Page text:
Banning Smoking in Tribal Casinos



In American Indian (AI) communities that have casinos, health is improving, thanks to more employment and less poverty. But it is not all good news because casino workers (of whom 1 in 4 is an AI) and patrons are still exposed to secondhand smoke in many casinos, say researchers from the Great Lakes Inter-Tribal Council (GLITC) in Lac du Flambeau (LDF), Wisconsin; Northwest Portland Area Indian Health Board, in Oregon; and the University of Oklahoma in Tulsa. Tribal casinos are exempt from statewide bans on smoking because of tribal sovereignty. However, though smoking has declined in other segments of the population, it has not among AIs, where the incidence is 40%—more than twice that of the general U.S. population. Moreover, the tobacco industry has increasingly targeted tribal casinos, the researchers add.

Only 6 of 237 tribes operating casinos have voluntarily implemented casino-wide smoking bans. The tribal community is aiming to do something about that, though. The GLITC, a consortium of 12 member tribes in Wisconsin and Upper Michigan, and the LDF tribal nation, a member of GLITC, collaborated with the Lake of the Torches Resort Casino in northern Wisconsin to survey casino patrons to find out whether a smoking ban could get passed.

The project team’s analysis was based on survey responses from 957 casino patrons who were questioned about their opinions on smoking, secondhand smoke, and smoking bans. Most respondents were white and nonsmokers. A majority (69%) were bothered to some extent by smoke in the casino, and 81% believed secondhand smoke is harmful. Those who preferred a smoke-free casino were older, white, and gambled less. Over half (54%) said they were likely to visit more often, 28% said they were indifferent to a smoke-free casino, and 18% said they would visit less if the casino were smoke free.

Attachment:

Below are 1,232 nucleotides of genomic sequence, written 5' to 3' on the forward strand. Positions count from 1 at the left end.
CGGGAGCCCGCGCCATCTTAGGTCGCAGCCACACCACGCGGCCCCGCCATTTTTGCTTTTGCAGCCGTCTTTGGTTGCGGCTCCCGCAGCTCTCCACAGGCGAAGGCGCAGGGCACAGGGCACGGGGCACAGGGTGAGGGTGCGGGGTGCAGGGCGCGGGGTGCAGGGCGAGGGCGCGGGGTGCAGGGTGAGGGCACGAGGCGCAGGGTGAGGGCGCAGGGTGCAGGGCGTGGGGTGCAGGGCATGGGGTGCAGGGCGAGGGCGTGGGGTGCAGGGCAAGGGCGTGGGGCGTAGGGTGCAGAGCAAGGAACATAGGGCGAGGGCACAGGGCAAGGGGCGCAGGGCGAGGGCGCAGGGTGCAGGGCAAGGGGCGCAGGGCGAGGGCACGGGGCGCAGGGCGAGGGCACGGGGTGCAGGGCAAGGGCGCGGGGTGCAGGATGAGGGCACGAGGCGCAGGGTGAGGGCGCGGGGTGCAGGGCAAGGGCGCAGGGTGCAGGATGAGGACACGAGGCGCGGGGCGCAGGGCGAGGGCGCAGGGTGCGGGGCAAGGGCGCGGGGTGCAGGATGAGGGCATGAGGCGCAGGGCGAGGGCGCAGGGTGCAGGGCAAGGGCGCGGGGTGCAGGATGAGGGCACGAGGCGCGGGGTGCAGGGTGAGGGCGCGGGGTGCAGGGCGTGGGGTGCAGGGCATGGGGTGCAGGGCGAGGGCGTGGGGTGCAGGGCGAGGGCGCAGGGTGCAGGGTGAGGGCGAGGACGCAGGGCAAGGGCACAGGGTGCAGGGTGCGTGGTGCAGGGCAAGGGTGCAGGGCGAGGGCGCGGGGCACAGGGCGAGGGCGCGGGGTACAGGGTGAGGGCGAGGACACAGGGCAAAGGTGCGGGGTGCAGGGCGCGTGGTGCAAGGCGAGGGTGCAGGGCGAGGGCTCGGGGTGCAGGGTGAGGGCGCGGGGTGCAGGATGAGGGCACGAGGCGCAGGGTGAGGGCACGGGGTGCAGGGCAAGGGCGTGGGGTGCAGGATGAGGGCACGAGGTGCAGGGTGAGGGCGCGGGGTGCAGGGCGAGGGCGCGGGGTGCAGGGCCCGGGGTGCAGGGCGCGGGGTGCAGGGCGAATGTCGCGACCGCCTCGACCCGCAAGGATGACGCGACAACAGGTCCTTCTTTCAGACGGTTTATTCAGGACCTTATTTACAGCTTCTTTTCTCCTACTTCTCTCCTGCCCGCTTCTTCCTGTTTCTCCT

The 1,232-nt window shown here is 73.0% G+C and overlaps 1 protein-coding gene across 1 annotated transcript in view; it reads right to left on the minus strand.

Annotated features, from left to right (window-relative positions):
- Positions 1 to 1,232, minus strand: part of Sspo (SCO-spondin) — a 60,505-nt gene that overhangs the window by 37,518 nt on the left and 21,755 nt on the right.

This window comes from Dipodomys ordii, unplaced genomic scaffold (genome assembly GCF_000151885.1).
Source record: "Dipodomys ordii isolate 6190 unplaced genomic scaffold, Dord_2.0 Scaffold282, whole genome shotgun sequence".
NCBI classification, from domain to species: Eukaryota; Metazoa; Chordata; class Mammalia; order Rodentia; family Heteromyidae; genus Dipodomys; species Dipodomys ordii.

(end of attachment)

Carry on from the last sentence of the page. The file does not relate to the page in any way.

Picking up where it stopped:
The researchers cite other studies that have found that only 20% of casino patrons smoke. They also say smoking bans are not cited as reasons people visit casinos less, and smoking bans do not result in revenue loss for casinos.

This is the first study to employ a community-based and tribally led approach. The access would not have been possible without the “significant trust” between GLITC and the LDF tribal nation, the researchers say. The casino, owned and operated by the tribal nation whose members indirectly benefit from casino revenue, was responsive to community concerns about secondhand smoke, they add. This suggests that tribal communities may be “uniquely suited…to play a leadership role in a smoke-free casino movement.”

Brokenleg IS, Barber TK, Bennett NL, Peart Boyce S, Blue Bird Jernigan V. Am J Prev Med. 2014;47(3):290-299.
doi: 10.1016/j.amepre.2014.04.006.

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